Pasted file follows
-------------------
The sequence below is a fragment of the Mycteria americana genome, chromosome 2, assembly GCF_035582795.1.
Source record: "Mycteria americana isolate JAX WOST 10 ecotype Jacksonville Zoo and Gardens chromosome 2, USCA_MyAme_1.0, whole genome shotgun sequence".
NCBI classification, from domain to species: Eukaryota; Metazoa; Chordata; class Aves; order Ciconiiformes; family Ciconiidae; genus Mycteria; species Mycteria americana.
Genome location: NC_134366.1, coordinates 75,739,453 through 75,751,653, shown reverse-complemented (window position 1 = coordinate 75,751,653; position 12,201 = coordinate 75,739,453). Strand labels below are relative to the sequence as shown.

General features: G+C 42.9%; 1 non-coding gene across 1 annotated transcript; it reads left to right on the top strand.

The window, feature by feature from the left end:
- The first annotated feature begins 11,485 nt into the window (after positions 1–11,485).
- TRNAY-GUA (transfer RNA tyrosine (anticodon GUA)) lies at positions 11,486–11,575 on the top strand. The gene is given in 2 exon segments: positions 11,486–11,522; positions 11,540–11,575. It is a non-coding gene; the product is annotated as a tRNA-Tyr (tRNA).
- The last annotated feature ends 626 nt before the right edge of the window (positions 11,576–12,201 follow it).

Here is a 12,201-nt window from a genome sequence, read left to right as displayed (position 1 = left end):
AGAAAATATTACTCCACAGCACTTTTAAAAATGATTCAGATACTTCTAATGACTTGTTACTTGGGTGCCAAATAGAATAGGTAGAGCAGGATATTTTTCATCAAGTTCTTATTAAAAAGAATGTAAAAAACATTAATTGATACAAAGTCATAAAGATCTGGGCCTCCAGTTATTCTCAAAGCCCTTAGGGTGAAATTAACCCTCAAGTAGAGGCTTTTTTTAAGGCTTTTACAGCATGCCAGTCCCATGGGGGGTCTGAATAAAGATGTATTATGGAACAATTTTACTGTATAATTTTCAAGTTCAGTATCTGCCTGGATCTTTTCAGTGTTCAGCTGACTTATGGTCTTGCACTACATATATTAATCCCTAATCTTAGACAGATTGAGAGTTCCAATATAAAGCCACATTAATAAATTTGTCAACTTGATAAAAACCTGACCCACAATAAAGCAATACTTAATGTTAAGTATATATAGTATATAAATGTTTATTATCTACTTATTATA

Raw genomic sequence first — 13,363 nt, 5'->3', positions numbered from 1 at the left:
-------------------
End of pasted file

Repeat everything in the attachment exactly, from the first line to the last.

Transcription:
The sequence below is a fragment of the Mycteria americana genome, chromosome 2, assembly GCF_035582795.1.
Source record: "Mycteria americana isolate JAX WOST 10 ecotype Jacksonville Zoo and Gardens chromosome 2, USCA_MyAme_1.0, whole genome shotgun sequence".
NCBI classification, from domain to species: Eukaryota; Metazoa; Chordata; class Aves; order Ciconiiformes; family Ciconiidae; genus Mycteria; species Mycteria americana.
Genome location: NC_134366.1, coordinates 75,739,453 through 75,751,653, shown reverse-complemented (window position 1 = coordinate 75,751,653; position 12,201 = coordinate 75,739,453). Strand labels below are relative to the sequence as shown.

General features: G+C 42.9%; 1 non-coding gene across 1 annotated transcript; it reads left to right on the top strand.

The window, feature by feature from the left end:
- The first annotated feature begins 11,485 nt into the window (after positions 1–11,485).
- TRNAY-GUA (transfer RNA tyrosine (anticodon GUA)) lies at positions 11,486–11,575 on the top strand. The gene is given in 2 exon segments: positions 11,486–11,522; positions 11,540–11,575. It is a non-coding gene; the product is annotated as a tRNA-Tyr (tRNA).
- The last annotated feature ends 626 nt before the right edge of the window (positions 11,576–12,201 follow it).

Here is a 12,201-nt window from a genome sequence, read left to right as displayed (position 1 = left end):
AGAAAATATTACTCCACAGCACTTTTAAAAATGATTCAGATACTTCTAATGACTTGTTACTTGGGTGCCAAATAGAATAGGTAGAGCAGGATATTTTTCATCAAGTTCTTATTAAAAAGAATGTAAAAAACATTAATTGATACAAAGTCATAAAGATCTGGGCCTCCAGTTATTCTCAAAGCCCTTAGGGTGAAATTAACCCTCAAGTAGAGGCTTTTTTTAAGGCTTTTACAGCATGCCAGTCCCATGGGGGGTCTGAATAAAGATGTATTATGGAACAATTTTACTGTATAATTTTCAAGTTCAGTATCTGCCTGGATCTTTTCAGTGTTCAGCTGACTTATGGTCTTGCACTACATATATTAATCCCTAATCTTAGACAGATTGAGAGTTCCAATATAAAGCCACATTAATAAATTTGTCAACTTGATAAAAACCTGACCCACAATAAAGCAATACTTAATGTTAAGTATATATAGTATATAAATGTTTATTATCTACTTATTATA

Raw genomic sequence first — 13,363 nt, 5'->3', positions numbered from 1 at the left: